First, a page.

Directed by Vidor again, the film stars Glenn Ford as Johnny Farrell, a down-on-his-luck gambler in Buenos Aires who’s given a job and friendship by wealthy casino owner Ballin Mundson (George Macready). Everything is going well until Mundson returns from abroad with a new wife — Gilda (Hayworth), a former lover of Johnny’s. The two have a love-hate relationship that Johnny is desperate to keep hidden from Mundson. Ford is magnificent at displaying tension always on the precipice of boiling over and Hayworth is a revelation as a devil-may-care fast talker who’s undeniably a bit of a slut.
The film simmers with sexual tension and adeptly combines elements of film noir and melodrama. While its final act veers into territory that’s a bit dull and preposterous simultaneously, Gilda is a resounding scorcher.
Miss Sadie Thompson (1953)
One of many adaptations of the W. Somerset Maugham short story Rain, Miss Sadie Thompson comes to DVD for the first time here. Hayworth stars as the titular character, a former nightclub singer (a prostitute in the original story, but changed for the Production Code here) who gets stranded in American Samoa with a bunch of eager Marines and a zealous religious leader (Jose Ferrer), who is determined to rid the island of immorality.
The simmering seductive nature of the plot is toned down thanks to Production Code concessions, but director Curtis Bernhardt keeps the proceedings lively with a loose, jazzy feel to the scenes.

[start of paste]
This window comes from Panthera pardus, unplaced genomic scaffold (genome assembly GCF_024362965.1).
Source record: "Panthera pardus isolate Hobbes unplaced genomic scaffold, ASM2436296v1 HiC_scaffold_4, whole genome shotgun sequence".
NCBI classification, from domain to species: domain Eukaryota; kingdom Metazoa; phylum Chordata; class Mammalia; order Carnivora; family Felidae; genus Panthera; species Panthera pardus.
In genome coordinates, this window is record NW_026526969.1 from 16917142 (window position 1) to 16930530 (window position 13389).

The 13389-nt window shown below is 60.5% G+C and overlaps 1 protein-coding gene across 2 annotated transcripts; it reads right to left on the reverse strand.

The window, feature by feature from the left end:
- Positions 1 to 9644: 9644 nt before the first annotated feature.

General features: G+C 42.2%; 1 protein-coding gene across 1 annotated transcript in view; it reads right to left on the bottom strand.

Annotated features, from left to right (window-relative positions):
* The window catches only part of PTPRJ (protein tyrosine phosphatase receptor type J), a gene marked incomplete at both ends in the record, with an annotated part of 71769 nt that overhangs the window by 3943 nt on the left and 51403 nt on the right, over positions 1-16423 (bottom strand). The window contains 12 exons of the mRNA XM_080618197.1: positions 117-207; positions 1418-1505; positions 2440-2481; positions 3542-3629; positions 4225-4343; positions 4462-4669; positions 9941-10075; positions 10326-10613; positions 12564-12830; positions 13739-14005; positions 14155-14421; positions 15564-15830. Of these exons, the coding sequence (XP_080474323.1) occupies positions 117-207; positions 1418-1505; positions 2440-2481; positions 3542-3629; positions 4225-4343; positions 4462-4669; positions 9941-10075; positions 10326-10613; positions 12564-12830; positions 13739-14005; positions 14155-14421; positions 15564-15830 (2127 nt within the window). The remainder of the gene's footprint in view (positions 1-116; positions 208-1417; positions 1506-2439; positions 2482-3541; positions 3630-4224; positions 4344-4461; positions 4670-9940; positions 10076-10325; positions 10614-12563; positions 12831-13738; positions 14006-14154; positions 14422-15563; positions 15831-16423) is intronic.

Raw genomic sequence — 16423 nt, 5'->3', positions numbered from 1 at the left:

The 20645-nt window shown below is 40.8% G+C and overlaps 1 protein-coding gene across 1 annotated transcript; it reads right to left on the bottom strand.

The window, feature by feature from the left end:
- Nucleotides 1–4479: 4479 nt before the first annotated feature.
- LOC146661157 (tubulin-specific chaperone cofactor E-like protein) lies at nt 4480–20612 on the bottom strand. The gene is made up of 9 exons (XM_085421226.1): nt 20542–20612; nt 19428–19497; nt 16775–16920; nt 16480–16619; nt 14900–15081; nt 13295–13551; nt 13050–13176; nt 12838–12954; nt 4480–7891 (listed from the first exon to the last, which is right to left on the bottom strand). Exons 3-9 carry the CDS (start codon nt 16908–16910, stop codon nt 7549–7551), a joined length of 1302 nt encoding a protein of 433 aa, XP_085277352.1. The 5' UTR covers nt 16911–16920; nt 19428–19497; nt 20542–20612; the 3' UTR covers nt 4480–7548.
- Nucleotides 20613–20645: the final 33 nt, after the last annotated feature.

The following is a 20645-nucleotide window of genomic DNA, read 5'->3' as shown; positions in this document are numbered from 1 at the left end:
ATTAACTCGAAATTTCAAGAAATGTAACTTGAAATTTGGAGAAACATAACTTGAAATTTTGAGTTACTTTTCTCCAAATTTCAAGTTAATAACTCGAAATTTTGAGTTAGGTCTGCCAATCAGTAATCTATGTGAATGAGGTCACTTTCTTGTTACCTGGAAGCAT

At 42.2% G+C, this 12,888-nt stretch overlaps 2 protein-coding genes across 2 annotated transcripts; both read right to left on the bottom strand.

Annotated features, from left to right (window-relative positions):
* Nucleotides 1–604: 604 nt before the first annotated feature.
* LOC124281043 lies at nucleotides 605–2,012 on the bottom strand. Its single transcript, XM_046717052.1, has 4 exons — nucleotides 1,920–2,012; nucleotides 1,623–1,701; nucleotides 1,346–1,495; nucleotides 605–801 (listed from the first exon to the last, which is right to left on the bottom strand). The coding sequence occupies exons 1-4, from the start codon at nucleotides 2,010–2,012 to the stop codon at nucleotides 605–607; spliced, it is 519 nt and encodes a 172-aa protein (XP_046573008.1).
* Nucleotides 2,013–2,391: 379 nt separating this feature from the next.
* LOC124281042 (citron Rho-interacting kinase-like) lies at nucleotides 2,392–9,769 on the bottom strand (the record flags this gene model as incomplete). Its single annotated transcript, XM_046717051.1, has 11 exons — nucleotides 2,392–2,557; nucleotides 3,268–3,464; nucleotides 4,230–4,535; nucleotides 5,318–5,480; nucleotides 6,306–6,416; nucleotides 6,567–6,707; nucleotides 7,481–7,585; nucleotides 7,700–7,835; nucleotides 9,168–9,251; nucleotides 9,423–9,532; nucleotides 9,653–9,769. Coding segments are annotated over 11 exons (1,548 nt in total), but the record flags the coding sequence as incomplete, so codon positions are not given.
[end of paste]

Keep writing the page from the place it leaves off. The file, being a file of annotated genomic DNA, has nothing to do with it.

Hayworth excels here in one of her more tragic roles, displaying a fully realized sense of rage in the film’s climactic moments. Her alluring nature also works well for the character, who attracts plenty of Marines, but Sgt. Phil O’Hara (Aldo Ray) most of all.
The interplay of sex and religion doesn’t feel fully explored, merely hinted at, so the shocking climax feels a bit out of the blue, but Miss Sadie Thompson works on a number of levels — Hayworth’s performance being the primary one.
The film was originally released in 3-D — quite the different kind of film than what gets shown in 3-D these days.
An ill-advised Technicolor biblical (sort-of) epic, Salome is also a newcomer to DVD. Hayworth stars as the titular daughter of King Herod and Queen Herodias, but that’s about as close as the film sticks to the biblical story, adding all sorts of dubious story elements and culminating in a finale that’s the direct opposite of the Bible.
Although the costumes are fine, much of the production feels like it was created on the cheap, and the proceedings — Salome gets banished from Rome, falls in love with a Roman soldier (Stewart Granger), tries to save John the Baptist (an over-the-top Alan Badel) — feel interminably dull.
Hayworth’s climactic “Dance of the Seven Veils” is a demanding and engaging number and it’s enjoyable to see Charles Laughton camp it up as King Herod, but Hayworth’s beauty, lovingly framed in a number of close-ups by director William Dieterle, isn’t enough to redeem this one.
Martin Scorsese, Baz Luhrmann and Patricia Clarkson all lend introductions to the set, with Scorsese reminiscing about Gilda, Luhrmann talking about Cover Girl and Gilda, and Clarkson introducing Tonight and Every Night and Miss Sadie Thompson. Apparently no one had anything good to say about Salome. I’m not surprised. Clarkson’s entries are painfully pre-written and seem to be read off cue cards, but Scorsese and Luhrmann lend infectious passion to their thoughts. A commentary track from Richard Schickel is also included for Gilda, along with trailers for each of the films.
The Films of Rita Hayworth is an impressive set, with each Film Foundation-supervised transfer looking marvelous, and three previously unavailable classic films now on DVD.